June 15 is World Elder Abuse Awareness Day

Not Available! For the sake of viewer convenience, the content is shown below in the alternative language. You may click the link to switch the active language.

12537801_l - Elderly Man w Cane

Growing older can be a time of profound enjoyment and reflection, looking back on the years and how they were spent.  But they can also be fraught with violence that goes unspoken, unnoticed and largely unreported. Consider Mark, a 65-year-old who has been financially supporting his son and his two grandchildren on a fixed income. He seems to be an unlikely victim of elder abuse. Unfortunately, Mark’s son became verbally and emotionally abusive and eventually it escalated to physical violence. Alice is 62 and has experienced abuse throughout her life from childhood, in her dating relationships and in her marriage. She managed to escape the violence in her marriage only to experience it at the hands of her daughter years later. 


Abuse in later life is not an isolated phenomenon. There are potentially 5 million victims each year nationwide and, as with other forms of domestic or sexual violence, elder abuse does not discriminate based on ethnic background, gender or social status. Elder abuse includes neglect, maltreatment, financial exploitation, and physical, emotional and sexual abuse. It poses mounting risks to older adults as they age, their faculties fade, and they become increasingly vulnerable and in need of care. Tragically, it is often the caregivers, family members and confidants that are responsible.

 

June 15th marks the 10th annual World Elder Abuse Awareness Day (WEAAD); a day to shine a light on the potential dangers our parents, grandparents, friends and neighbors may experience as they age. Each community needs to take action. Action can be a little extra notice, a little extra care with the older adults in your life. If something seems out of place (unexplained bruises, changes in personality and behavior), ask questions to gain a better understanding. Questions like:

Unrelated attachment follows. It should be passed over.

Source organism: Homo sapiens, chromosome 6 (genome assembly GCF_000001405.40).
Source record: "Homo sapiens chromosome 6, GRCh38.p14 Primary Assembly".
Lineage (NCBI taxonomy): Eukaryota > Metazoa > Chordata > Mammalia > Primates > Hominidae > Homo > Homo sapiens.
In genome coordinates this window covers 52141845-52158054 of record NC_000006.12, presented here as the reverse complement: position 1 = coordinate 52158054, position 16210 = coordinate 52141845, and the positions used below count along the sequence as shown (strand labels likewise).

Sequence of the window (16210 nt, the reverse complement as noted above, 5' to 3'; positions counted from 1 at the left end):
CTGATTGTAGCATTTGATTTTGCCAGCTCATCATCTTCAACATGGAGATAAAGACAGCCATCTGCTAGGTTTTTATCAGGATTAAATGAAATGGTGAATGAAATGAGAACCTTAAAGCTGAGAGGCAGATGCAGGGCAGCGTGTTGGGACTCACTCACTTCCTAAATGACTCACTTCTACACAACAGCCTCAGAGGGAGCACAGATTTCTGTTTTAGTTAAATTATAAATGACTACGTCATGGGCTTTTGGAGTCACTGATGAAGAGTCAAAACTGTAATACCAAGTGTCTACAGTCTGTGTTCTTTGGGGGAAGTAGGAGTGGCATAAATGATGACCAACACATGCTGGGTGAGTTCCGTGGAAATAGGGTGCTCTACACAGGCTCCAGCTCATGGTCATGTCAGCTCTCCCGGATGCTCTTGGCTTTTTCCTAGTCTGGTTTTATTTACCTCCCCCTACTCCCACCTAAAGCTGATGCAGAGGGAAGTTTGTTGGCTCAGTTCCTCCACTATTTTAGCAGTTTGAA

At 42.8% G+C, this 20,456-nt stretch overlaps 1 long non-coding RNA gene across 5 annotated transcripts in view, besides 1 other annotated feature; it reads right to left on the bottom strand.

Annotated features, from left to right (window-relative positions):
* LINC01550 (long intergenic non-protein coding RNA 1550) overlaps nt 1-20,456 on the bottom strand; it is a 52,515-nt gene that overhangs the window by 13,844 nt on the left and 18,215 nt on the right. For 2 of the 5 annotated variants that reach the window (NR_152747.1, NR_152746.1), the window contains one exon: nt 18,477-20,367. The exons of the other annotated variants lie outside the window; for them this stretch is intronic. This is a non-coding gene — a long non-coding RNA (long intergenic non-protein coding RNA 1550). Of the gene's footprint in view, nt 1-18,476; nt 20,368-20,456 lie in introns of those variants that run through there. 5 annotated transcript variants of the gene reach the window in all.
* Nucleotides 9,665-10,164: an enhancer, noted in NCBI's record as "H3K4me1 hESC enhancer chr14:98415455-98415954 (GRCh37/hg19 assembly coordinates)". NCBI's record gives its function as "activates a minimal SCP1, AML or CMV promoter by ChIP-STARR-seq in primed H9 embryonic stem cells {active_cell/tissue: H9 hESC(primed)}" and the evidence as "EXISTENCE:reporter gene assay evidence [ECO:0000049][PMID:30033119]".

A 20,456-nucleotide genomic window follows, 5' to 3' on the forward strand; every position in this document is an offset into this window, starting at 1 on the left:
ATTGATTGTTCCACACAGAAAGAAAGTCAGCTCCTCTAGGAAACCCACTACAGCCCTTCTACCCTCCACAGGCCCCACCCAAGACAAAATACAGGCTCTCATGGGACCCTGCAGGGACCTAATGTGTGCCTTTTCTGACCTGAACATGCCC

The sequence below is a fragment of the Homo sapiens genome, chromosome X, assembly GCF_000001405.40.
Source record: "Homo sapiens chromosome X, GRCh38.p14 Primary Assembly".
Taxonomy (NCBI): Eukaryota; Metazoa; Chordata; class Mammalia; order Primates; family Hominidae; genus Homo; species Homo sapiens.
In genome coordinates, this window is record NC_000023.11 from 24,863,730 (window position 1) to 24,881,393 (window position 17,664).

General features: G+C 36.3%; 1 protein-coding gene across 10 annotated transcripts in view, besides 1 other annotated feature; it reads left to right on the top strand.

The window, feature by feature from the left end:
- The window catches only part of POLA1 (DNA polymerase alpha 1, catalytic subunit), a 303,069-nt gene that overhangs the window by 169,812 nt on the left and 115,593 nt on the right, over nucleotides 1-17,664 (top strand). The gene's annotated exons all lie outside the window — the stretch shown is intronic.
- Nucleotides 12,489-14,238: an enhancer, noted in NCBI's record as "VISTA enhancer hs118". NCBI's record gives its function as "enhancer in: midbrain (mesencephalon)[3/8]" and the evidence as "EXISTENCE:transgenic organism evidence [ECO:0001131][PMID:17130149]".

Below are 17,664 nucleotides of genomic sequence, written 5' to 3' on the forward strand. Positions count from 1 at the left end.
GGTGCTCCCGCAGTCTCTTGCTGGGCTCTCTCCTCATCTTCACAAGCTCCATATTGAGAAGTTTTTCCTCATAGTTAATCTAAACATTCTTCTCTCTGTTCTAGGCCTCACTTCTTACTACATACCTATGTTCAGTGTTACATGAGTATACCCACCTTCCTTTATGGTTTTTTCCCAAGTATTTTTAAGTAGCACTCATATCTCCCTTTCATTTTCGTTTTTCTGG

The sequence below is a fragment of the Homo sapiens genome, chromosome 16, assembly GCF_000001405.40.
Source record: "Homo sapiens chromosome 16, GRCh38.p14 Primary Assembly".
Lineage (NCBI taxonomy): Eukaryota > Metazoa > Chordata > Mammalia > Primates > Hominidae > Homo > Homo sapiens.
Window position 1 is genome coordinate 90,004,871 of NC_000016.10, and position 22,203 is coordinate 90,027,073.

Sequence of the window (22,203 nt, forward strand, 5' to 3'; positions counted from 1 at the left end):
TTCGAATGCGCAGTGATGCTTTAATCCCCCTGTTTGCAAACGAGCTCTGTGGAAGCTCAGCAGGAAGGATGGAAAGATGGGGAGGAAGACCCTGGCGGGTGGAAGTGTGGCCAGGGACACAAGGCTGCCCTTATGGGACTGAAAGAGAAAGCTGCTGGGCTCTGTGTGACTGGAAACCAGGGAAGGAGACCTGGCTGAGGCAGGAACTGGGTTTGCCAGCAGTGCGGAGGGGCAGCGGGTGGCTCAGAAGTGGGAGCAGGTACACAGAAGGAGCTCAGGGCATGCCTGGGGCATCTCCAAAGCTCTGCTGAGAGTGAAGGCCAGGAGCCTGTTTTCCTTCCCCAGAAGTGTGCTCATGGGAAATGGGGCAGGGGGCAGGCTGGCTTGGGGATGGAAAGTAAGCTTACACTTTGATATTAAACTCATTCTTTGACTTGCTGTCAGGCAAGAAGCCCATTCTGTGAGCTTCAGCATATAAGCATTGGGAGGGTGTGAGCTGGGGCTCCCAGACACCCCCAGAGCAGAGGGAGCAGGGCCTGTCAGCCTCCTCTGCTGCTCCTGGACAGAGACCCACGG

• Is someone taking or using your money without your permission?

• Are you afraid of anyone?

• Is anybody hurting you?

 

Inquiries like these can yield unexpected but critical responses if an older adult needs help. If you or someone you know is in an unhealthy or abusive relationship we want you to know that Alexandra House is here to support you. You can call our confidential and free 24-hour help line. Alexandra House offers client-centered advocacy services specifically for adults 50 and over. An advocate is available to meet in-home or in another safe location of the client’s choosing over the course of several weeks or months to help each person achieve his or her personal goals for safety and well-being.

 

Abuse in later life is happening around us. But with vigilance and focus, we can work to make our communities a safe and vibrant place, free of violence and abuse. For more information about our free services and who we serve, please visit our website at www.alexandrahouse.org.

 

Join us in creating a world without violence against women, men and children. 

Posted in